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Knowledge Intensive Business Services As Generators Of Innovations

Author

Listed:
  • Marina Doroshenko

    () (National Research University Higher School of Economics Institute for Statistical Studies and Economics of Knowledge, Head of Analytical Department)

  • Ian Miles

    () (National Research University Higher School of Economics Institute for Statistical Studies and Economics of Knowledge, Head, Laboratory of Economics of Innovation)

  • Dmitri Vinogradov

    () (United Kingdom, Colchester, Wivenhoe Park, CO4 3SQ Essex Business School, University of Essex Lecturer in Finance)

Abstract

Knowledge Intensive Business Services (KIBS) are widely argued to be important actors in innovation systems. They are active both innovating themselves, and by providing their clients with important knowledge and learning opportunities. This study uses survey data to investigate the mechanisms of knowledge transfer and innovativeness improvement through the provision of KIBS. The empirical core of the paper is a set of Russian surveys of KIBS and their clients: KIBS are a fairly new phenomenon in Russia, so this provides an opportunity to contrast KIBS supplier-client relationships featuring more and less experienced customers. Many of the KIBS firms’ services are highly tailored to customer specificities, and we consider how far this is minor customisation and how far novel products (and thus potentially product innovations) are involved. These services typically involve KIBS consumers into a coproduction process, where both the formal supplier and the formal user of the service are engaged together in service production. Knowledge transfers through learning-by-doing in such cases affect customers' propensity to innovate and improve their absorptive capacity. The paper concludes that the generation of innovations through KIBS may well be a self-sustaining process. In this process, service providers are incentivised to engage in service innovations by more innovative customers’ demand for highly individualised services. In turn, the process stimulates the innovativeness of customers, as they engage in learning-by-doing through coproduction

Suggested Citation

  • Marina Doroshenko & Ian Miles & Dmitri Vinogradov, 2013. "Knowledge Intensive Business Services As Generators Of Innovations," HSE Working papers WP BRP 12/STI/2013, National Research University Higher School of Economics.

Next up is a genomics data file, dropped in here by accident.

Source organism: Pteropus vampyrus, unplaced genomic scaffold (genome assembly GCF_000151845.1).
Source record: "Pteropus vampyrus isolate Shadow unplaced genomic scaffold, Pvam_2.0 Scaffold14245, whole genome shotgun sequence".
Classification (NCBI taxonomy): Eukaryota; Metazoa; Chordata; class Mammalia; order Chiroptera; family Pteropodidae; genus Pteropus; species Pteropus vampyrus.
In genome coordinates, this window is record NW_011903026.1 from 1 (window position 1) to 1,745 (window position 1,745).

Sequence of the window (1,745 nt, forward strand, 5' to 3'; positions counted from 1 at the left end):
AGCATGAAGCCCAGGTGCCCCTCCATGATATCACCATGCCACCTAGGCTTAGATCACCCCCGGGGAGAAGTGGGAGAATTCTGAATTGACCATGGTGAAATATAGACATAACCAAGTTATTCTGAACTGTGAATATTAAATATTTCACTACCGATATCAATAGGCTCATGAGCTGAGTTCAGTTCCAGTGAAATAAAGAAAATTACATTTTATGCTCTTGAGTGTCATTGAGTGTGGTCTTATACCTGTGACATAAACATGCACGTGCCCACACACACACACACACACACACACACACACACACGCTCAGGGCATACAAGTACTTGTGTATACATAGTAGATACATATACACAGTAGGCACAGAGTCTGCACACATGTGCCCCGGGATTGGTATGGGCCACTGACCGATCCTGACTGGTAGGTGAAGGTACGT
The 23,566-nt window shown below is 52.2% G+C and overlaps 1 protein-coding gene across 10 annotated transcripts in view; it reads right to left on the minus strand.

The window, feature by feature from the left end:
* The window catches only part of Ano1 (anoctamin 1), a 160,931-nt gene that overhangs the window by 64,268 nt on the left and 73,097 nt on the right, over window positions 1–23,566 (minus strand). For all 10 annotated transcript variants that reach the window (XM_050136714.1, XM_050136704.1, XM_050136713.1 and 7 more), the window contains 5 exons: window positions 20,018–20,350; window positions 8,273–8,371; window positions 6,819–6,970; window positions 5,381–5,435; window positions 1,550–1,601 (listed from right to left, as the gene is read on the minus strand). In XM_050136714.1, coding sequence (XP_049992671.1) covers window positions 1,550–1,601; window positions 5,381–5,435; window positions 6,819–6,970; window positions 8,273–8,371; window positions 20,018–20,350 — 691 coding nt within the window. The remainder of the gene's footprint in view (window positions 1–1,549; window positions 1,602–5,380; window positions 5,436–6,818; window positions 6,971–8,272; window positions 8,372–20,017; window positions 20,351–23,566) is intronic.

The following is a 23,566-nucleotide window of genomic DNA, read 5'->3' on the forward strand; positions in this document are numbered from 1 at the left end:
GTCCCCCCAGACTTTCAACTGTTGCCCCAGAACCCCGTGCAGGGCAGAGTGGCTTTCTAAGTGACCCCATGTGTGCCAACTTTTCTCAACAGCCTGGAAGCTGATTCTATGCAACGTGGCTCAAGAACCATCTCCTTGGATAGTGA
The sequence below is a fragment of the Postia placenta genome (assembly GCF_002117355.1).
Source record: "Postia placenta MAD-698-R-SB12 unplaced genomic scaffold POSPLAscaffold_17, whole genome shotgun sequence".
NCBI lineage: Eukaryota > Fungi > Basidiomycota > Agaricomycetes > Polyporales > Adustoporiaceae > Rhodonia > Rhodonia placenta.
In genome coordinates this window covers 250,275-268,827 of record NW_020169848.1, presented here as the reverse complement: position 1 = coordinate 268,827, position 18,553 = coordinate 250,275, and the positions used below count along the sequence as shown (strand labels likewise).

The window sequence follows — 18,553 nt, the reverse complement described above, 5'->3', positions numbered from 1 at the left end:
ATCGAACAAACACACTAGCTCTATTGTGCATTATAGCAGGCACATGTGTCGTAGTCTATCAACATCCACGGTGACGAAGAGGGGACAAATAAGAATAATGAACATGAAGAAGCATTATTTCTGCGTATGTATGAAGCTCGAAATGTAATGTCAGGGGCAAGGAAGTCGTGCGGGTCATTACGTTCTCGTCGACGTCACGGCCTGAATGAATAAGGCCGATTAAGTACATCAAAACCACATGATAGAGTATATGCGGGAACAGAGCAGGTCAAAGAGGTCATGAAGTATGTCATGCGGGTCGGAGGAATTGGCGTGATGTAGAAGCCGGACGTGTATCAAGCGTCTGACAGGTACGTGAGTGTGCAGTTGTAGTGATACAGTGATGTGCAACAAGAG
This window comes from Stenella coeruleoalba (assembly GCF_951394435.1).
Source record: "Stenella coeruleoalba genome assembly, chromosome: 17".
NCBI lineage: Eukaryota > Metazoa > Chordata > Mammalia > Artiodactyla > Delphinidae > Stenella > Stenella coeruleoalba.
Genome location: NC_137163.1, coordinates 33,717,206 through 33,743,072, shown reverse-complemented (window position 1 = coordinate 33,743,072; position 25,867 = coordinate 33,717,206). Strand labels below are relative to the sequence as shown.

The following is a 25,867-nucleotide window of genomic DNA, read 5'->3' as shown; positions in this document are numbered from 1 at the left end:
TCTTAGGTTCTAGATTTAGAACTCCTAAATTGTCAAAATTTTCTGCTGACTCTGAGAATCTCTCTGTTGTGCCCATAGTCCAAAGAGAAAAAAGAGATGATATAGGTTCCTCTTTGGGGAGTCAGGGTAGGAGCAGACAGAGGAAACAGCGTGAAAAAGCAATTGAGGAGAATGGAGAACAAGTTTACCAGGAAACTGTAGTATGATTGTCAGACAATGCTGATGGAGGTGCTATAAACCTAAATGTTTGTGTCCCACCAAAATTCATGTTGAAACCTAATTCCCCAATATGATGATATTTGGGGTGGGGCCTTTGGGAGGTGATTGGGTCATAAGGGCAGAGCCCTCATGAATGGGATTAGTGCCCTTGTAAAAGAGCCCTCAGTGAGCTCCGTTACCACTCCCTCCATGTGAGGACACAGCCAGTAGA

• Handle: RePEc:hig:wpaper:wpbrp12sti2013
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    References listed on IDEAS

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    Cited by:

    1. Veronika Belousova & Nikolay Chichkanov, 2016. "Knowledge-Intensive Business Services in Russia: 2014–2015 Crisis Aftermath," Foresight and STI Governance (Foresight-Russia till No. 3/2015), National Research University Higher School of Economics, vol. 10(4), pages 46-58.
    2. Ashok, Mona & Narula, Rajneesh & Martinez-Noya, Andrea, 2016. "How do collaboration and investments in knowledge management affect process innovation in services?," MERIT Working Papers 039, United Nations University - Maastricht Economic and Social Research Institute on Innovation and Technology (MERIT).
    3. Fernandes, Cristina & Ferreira, João & Marques, Carla, 2011. "KIBS Innovation Management Capability in Rural Portuguese Regions: Empirical Evidence," MPRA Paper 47005, University Library of Munich, Germany.
    4. Fernandes, Cristina & Ferreira, João, 2011. "Knowledge Spillovers and Knowledge Intensive Business Services: An Empirical Study," MPRA Paper 34751, University Library of Munich, Germany.
    5. Ina Drejer, 2002. "A Schumpeterian Perspective on Service Innovation," DRUID Working Papers 02-09, DRUID, Copenhagen Business School, Department of Industrial Economics and Strategy/Aalborg University, Department of Business Studies.
    6. Wong, Poh-Kam & He, Zi-Lin, 2002. "The Impacts of Knowledge Interaction with Manufacturing Clients on KIBS Firms Innovation Behaviour," WIDER Working Paper Series 069, World Institute for Development Economic Research (UNU-WIDER).
    7. Leydesdorff, Loet & Dolfsma, Wilfred & Van der Panne, Gerben, 2006. "Measuring the knowledge base of an economy in terms of triple-helix relations among 'technology, organization, and territory'," Research Policy, Elsevier, vol. 35(2), pages 181-199, March.
    8. Dmitri Vinogradov & Elena Shadrina & Marina Doroshenko, 2015. "KIBS for Public Needs," HSE Working papers WP BRP 27/PA/2015, National Research University Higher School of Economics.
    9. Leiponen, Aija, . "Innovation in Services and Manufacturing. A Comparative Study of Finnish Industries," ETLA B, The Research Institute of the Finnish Economy, number 165, December.

    More about this item

    Keywords

    service innovations; customised service production; knowledge-intensive business services (KIBS); knowledge spill-over; learning-by-doing.;

    JEL classification:

    • D83 - Microeconomics - - Information, Knowledge, and Uncertainty - - - Search; Learning; Information and Knowledge; Communication; Belief; Unawareness
    • L84 - Industrial Organization - - Industry Studies: Services - - - Personal, Professional, and Business Services
    • O32 - Economic Development, Innovation, Technological Change, and Growth - - Innovation; Research and Development; Technological Change; Intellectual Property Rights - - - Management of Technological Innovation and R&D

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